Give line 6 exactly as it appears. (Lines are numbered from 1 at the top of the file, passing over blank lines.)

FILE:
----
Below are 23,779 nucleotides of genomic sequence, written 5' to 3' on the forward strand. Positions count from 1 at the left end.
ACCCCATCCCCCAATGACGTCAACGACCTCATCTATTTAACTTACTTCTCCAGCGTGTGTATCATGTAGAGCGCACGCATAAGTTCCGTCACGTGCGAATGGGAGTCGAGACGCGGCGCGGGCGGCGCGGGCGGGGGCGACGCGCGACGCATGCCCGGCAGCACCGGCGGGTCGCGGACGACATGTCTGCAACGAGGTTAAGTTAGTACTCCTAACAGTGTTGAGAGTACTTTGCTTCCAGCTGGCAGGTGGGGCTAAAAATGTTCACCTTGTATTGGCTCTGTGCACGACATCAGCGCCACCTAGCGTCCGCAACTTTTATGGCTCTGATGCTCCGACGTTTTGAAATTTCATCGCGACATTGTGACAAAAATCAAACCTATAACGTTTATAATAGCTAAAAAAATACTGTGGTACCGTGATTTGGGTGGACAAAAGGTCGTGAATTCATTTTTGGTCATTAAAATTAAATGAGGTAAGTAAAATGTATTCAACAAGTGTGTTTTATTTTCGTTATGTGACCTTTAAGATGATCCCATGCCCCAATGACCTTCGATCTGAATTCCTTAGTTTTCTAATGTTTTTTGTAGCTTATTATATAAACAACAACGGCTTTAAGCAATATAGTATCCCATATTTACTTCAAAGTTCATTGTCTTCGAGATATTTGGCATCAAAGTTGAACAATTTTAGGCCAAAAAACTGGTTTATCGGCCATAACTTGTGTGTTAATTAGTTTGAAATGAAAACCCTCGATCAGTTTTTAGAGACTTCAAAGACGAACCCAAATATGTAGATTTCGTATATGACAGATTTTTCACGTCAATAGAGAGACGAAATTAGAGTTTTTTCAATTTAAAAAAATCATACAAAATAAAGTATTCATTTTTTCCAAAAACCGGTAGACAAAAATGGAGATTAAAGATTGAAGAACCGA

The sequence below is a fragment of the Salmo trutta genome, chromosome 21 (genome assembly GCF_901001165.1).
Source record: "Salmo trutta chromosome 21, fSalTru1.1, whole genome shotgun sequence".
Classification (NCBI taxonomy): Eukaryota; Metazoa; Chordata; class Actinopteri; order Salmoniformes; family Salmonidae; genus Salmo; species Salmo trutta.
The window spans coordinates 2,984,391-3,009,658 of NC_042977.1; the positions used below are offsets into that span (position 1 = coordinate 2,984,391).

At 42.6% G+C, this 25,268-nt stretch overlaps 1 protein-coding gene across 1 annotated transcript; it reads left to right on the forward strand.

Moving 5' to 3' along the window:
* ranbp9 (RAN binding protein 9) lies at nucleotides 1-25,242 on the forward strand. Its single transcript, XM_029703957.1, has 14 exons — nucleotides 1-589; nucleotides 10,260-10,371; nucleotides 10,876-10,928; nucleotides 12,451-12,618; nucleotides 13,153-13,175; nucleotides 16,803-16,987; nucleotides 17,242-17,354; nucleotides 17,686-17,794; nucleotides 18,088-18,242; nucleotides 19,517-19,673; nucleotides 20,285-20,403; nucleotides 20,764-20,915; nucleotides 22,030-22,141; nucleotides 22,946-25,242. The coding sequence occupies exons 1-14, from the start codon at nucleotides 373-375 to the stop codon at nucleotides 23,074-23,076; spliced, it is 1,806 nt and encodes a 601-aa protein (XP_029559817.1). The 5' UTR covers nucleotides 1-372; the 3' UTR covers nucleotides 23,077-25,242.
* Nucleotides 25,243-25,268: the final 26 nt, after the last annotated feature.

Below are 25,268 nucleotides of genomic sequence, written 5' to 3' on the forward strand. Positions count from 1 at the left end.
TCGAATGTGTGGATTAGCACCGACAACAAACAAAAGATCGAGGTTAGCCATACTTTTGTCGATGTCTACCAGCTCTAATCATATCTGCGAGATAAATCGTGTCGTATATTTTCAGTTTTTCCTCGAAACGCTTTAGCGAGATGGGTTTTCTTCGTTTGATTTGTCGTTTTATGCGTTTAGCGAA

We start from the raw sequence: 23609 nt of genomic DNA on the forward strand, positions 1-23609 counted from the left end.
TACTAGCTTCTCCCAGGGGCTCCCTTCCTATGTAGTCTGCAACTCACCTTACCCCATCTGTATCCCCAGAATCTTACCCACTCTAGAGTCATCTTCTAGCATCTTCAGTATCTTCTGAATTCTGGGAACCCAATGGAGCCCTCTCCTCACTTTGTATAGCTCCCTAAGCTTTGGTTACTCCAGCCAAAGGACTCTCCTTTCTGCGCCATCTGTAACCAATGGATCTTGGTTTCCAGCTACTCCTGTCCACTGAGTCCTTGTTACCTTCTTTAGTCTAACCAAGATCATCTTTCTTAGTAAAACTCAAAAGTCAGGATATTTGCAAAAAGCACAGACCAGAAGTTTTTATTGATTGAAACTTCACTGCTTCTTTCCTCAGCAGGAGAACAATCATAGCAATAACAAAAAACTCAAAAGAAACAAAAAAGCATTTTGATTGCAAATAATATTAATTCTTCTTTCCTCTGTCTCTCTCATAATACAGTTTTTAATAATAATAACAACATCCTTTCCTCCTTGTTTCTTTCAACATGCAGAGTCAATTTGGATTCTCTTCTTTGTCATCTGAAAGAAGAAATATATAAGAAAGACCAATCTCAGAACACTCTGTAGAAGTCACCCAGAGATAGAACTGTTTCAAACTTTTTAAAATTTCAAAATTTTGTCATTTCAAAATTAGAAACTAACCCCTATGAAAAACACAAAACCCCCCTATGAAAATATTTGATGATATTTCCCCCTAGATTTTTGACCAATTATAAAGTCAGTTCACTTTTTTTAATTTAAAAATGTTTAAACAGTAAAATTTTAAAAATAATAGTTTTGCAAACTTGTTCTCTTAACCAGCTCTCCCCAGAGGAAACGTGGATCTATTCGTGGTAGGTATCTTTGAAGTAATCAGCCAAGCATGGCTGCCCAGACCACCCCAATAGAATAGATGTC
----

The window spans coordinates 2,984,391-3,009,658 of NC_042977.1; the positions used below are offsets into that span (position 1 = coordinate 2,984,391).